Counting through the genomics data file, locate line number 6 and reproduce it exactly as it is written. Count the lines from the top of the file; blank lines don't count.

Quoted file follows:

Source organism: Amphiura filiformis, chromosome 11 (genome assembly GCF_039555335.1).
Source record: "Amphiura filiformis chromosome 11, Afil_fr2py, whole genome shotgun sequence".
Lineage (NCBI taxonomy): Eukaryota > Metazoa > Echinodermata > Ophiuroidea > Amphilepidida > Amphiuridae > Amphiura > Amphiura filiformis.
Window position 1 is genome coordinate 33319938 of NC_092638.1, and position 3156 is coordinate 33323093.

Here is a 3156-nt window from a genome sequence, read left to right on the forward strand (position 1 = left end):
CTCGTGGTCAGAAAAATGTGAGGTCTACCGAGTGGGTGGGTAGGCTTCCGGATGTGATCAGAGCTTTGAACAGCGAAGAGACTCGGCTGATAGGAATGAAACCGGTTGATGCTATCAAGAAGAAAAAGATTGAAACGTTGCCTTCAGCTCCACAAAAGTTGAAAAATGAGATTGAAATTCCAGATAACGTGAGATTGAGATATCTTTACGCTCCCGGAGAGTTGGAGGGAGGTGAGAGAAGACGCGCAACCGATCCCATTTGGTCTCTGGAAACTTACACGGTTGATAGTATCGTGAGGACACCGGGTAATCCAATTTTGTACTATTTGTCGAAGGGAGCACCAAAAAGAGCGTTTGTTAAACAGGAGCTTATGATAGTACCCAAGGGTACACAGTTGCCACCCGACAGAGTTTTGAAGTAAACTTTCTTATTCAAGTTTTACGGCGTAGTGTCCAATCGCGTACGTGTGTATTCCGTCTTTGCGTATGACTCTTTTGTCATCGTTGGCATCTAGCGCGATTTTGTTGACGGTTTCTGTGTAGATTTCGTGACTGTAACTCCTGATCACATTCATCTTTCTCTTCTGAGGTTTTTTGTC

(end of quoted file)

CTCGTGGTCAGAAAAATGTGAGGTCTACCGAGTGGGTGGGTAGGCTTCCGGATGTGATCAGAGCTTTGAACAGCGAAGAGACTCGGCTGATAGGAATGAAACCGGTTGATGCTATCAAGAAGAAAAAGATTGAAACGTTGCCTTCAGCTCCACAAAAGTTGAAAAATGAGATTGAAATTCCAGATAACGTGAGATTGAGATATCTTTACGCTCCCGGAGAGTTGGAGGGAGGTGAGAGAAGACGCGCAACCGATCCCATTTGGTCTCTGGAAACTTACACGGTTGATAGTATCGTGAGGACACCGGGTAATCCAATTTTGTACTATTTGTCGAAGGGAGCACCAAAAAGAGCGTTTGTTAAACAGGAGCTTATGATAGTACCCAAGGGTACACAGTTGCCACCCGACAGAGTTTTGAAGTAAACTTTCTTATTCAAGTTTTACGGCGTAGTGTCCAATCGCGTACGTGTGTATTCCGTCTTTGCGTATGACTCTTTTGTCATCGTTGGCATCTAGCGCGATTTTGTTGACGGTTTCTGTGTAGATTTCGTGACTGTAACTCCTGATCACATTCATCTTTCTCTTCTGAGGTTTTTTGTC